This is the the Empty Nest Birder’s wife writing on his blog. It’s been two years since the last post, so he asked me to write about a recent trip to Canada.
When Don and Adam returned from their trip to Cuba in January, 2020, none of us had any idea that would be the end of our travels for such a long time. They encouraged Clarissa and me to plan a trip together. We jumped at the opportunity to go see polar bears and made arrangements to go to Canada in early November, 2020. Well, that trip was cancelled due to Covid.
Undaunted by circumstances, we signed up to go in November, 2021, after Canada opened its border. To enter Canada, we had to provide proof of vaccination and a negative PCR test within 72 hours of entering the country. Masks were required in all indoor public places, and vaccination cards were required in all places where food and/or drink were served. We felt very safe and comfortable there. We left on November 3, a day before our tour was to begin. The flights were on time, so we had the next day to explore Winnipeg, the capital of Manitoba. We walked around the Legislative Building, but entry was not permissible for visitors.
From there we walked to the Art Museum. It’s impressive inside and outside.
The Forks Historical area is the heart of the city at the intersection of the Red and Assiniboine Rivers, with warehouses converted to shops and restaurants, plus ample green space dedicated to festivals, concerts, and exhibits. It was a fun place to shop, eat, and people-watch.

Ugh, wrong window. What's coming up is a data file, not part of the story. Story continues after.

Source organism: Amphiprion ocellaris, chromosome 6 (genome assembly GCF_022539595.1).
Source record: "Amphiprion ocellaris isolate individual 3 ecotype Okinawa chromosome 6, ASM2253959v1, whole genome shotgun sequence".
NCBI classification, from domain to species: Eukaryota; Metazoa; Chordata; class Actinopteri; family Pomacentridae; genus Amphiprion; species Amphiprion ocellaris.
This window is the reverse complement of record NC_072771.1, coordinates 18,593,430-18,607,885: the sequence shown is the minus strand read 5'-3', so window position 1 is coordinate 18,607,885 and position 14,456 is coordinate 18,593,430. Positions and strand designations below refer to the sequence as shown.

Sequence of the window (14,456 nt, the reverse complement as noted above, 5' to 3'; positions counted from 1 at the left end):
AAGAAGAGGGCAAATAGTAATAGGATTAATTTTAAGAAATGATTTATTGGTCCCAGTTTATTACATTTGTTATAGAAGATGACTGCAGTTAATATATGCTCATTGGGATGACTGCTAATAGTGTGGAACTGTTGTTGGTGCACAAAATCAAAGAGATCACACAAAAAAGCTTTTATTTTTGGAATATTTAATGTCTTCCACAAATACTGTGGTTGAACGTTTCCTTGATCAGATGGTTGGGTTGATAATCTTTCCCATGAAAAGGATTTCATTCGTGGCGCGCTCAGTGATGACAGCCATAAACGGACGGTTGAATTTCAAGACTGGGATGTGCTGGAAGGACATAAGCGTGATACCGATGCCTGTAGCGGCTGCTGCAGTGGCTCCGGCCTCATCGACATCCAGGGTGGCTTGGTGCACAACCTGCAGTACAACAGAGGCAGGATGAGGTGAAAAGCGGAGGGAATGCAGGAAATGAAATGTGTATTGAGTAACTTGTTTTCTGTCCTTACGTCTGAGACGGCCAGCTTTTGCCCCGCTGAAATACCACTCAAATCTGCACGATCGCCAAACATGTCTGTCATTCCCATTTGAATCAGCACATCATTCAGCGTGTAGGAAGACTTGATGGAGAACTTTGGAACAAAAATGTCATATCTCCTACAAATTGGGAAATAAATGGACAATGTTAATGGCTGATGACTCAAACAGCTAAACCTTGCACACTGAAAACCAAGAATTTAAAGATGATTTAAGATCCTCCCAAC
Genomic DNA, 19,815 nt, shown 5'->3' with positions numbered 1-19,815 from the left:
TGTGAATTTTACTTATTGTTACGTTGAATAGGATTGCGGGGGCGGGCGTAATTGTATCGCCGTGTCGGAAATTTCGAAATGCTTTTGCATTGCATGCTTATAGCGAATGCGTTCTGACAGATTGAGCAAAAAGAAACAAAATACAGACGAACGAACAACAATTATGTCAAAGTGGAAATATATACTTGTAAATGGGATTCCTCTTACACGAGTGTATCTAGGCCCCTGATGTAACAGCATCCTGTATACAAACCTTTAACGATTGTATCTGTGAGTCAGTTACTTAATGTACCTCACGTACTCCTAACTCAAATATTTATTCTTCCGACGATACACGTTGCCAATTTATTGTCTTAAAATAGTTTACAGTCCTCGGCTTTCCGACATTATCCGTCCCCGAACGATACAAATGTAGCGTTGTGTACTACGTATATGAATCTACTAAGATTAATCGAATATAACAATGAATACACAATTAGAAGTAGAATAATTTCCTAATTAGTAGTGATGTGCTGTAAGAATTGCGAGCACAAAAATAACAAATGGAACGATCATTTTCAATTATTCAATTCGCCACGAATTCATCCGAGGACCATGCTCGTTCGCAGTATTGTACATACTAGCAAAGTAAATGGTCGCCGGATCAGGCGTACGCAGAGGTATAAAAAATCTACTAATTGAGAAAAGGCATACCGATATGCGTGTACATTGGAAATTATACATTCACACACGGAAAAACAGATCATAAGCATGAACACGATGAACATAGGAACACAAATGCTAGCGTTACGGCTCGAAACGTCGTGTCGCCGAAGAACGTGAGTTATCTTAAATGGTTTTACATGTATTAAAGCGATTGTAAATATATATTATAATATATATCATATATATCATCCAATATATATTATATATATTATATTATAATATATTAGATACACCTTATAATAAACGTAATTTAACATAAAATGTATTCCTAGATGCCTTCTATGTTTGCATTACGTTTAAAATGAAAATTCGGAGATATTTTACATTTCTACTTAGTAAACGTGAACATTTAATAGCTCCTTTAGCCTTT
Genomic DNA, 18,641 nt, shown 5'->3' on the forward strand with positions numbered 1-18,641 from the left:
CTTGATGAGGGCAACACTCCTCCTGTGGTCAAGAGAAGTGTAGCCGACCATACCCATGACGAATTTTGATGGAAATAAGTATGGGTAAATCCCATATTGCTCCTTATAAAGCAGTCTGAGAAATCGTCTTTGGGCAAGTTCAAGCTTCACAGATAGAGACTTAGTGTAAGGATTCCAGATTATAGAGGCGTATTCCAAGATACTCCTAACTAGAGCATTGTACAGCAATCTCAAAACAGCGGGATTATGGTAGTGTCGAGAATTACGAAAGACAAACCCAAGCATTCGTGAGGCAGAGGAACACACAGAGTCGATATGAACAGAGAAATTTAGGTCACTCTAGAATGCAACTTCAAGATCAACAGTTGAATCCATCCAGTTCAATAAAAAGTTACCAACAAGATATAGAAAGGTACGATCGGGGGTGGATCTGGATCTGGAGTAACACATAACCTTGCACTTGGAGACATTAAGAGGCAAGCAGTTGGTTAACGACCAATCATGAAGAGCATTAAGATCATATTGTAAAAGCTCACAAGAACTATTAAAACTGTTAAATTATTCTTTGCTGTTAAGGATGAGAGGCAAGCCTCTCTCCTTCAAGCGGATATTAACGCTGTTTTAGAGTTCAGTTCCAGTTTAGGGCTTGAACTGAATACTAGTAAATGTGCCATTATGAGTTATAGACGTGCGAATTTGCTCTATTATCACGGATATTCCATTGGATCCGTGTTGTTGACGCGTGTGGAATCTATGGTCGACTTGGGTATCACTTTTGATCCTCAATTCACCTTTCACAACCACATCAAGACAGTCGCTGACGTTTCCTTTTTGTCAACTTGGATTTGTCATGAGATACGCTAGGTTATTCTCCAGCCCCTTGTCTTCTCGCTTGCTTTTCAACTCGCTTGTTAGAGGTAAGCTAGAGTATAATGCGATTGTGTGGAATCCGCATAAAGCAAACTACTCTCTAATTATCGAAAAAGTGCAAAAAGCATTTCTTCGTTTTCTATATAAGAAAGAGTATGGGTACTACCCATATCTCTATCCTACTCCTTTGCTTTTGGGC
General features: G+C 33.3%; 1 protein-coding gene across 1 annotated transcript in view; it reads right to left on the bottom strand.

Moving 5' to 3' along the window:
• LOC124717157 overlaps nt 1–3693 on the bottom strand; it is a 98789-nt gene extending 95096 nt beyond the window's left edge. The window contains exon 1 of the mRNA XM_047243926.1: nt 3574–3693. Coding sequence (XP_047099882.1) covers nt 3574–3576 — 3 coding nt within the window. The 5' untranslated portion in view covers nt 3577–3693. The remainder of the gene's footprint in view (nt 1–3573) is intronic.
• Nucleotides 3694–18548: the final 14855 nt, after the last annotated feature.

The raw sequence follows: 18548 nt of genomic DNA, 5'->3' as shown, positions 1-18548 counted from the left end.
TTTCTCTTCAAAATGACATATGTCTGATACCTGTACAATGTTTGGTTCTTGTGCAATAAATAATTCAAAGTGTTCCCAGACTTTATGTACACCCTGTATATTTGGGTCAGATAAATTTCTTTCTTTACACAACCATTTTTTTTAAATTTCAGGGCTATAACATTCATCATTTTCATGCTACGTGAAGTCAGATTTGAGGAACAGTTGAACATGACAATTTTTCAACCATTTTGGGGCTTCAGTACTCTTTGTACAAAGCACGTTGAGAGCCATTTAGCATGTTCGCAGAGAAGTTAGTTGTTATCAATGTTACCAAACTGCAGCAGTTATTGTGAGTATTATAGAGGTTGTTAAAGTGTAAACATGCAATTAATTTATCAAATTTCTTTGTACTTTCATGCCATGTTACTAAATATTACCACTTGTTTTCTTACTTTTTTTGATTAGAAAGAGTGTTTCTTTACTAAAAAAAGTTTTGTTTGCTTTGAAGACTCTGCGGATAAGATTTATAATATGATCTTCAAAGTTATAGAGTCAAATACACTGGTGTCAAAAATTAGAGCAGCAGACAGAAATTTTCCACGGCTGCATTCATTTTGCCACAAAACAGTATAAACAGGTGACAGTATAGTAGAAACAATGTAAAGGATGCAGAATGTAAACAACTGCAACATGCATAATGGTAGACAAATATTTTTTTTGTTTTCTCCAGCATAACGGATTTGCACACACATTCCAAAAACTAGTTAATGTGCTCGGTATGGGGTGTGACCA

We ran out of time to see the Human Rights Museum, but the outside was unique.
In the evening we had a pleasant dinner and orientation. We met the people with whom we would spend the next week. Our initial sense was that these 14 people who would be joining us would be a good fit. We were not disappointed and enjoyed the company of our fellow trip-mates. I suppose there’s some natural selection since not everyone is interested in such a trip. The U.S., Canada, France, and Switzerland were represented.
The next morning, November 5, we all flew to Churchill, on Hudson Bay, in northern Manitoba. Churchill is known as the “Polar Bear Capital of the World”. The traditional polar bear season encompasses the months of October and November as the temperatures drop and cold air blows. During this time, the polar bears congregate on the coast in large numbers while waiting for Hudson Bay to freeze. This allows them earlier passage onto the Bay where they will have a key advantage to feast on seals, their primary food source, until the spring.
We were then to fly on to Dymond Lake Lodge farther north along the Bay. But the weather made it impossible to fly in the small plane.